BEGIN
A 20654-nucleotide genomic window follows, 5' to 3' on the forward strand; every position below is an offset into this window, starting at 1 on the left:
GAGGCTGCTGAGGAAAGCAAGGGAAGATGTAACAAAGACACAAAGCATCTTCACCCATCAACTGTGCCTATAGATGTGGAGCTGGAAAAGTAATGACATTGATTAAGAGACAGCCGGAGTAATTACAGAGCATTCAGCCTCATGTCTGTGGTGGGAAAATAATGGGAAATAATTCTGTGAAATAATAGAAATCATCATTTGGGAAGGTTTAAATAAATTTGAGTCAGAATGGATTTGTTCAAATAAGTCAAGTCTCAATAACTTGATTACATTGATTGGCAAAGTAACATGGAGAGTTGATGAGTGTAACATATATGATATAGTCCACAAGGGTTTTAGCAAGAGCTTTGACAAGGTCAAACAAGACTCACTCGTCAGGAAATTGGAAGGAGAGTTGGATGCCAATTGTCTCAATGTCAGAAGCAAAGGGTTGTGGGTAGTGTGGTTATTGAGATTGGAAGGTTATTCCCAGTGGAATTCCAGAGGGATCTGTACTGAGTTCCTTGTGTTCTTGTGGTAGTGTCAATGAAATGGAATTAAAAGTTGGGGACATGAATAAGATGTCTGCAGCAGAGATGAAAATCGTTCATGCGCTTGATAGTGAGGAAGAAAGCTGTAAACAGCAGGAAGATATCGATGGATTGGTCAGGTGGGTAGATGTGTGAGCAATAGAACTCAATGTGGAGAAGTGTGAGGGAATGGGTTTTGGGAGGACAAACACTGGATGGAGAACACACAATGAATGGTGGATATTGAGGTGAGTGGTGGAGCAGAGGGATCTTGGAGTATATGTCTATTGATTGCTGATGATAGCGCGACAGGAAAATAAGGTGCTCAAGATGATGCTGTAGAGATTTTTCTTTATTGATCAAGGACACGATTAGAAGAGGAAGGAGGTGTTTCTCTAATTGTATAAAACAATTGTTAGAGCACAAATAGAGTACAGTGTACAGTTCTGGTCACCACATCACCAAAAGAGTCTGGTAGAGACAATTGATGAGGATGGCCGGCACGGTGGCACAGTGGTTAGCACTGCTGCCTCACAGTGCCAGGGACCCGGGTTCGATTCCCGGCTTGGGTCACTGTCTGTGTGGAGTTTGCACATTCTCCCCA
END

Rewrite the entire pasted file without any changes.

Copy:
A 20654-nucleotide genomic window follows, 5' to 3' on the forward strand; every position below is an offset into this window, starting at 1 on the left:
GAGGCTGCTGAGGAAAGCAAGGGAAGATGTAACAAAGACACAAAGCATCTTCACCCATCAACTGTGCCTATAGATGTGGAGCTGGAAAAGTAATGACATTGATTAAGAGACAGCCGGAGTAATTACAGAGCATTCAGCCTCATGTCTGTGGTGGGAAAATAATGGGAAATAATTCTGTGAAATAATAGAAATCATCATTTGGGAAGGTTTAAATAAATTTGAGTCAGAATGGATTTGTTCAAATAAGTCAAGTCTCAATAACTTGATTACATTGATTGGCAAAGTAACATGGAGAGTTGATGAGTGTAACATATATGATATAGTCCACAAGGGTTTTAGCAAGAGCTTTGACAAGGTCAAACAAGACTCACTCGTCAGGAAATTGGAAGGAGAGTTGGATGCCAATTGTCTCAATGTCAGAAGCAAAGGGTTGTGGGTAGTGTGGTTATTGAGATTGGAAGGTTATTCCCAGTGGAATTCCAGAGGGATCTGTACTGAGTTCCTTGTGTTCTTGTGGTAGTGTCAATGAAATGGAATTAAAAGTTGGGGACATGAATAAGATGTCTGCAGCAGAGATGAAAATCGTTCATGCGCTTGATAGTGAGGAAGAAAGCTGTAAACAGCAGGAAGATATCGATGGATTGGTCAGGTGGGTAGATGTGTGAGCAATAGAACTCAATGTGGAGAAGTGTGAGGGAATGGGTTTTGGGAGGACAAACACTGGATGGAGAACACACAATGAATGGTGGATATTGAGGTGAGTGGTGGAGCAGAGGGATCTTGGAGTATATGTCTATTGATTGCTGATGATAGCGCGACAGGAAAATAAGGTGCTCAAGATGATGCTGTAGAGATTTTTCTTTATTGATCAAGGACACGATTAGAAGAGGAAGGAGGTGTTTCTCTAATTGTATAAAACAATTGTTAGAGCACAAATAGAGTACAGTGTACAGTTCTGGTCACCACATCACCAAAAGAGTCTGGTAGAGACAATTGATGAGGATGGCCGGCACGGTGGCACAGTGGTTAGCACTGCTGCCTCACAGTGCCAGGGACCCGGGTTCGATTCCCGGCTTGGGTCACTGTCTGTGTGGAGTTTGCACATTCTCCCCA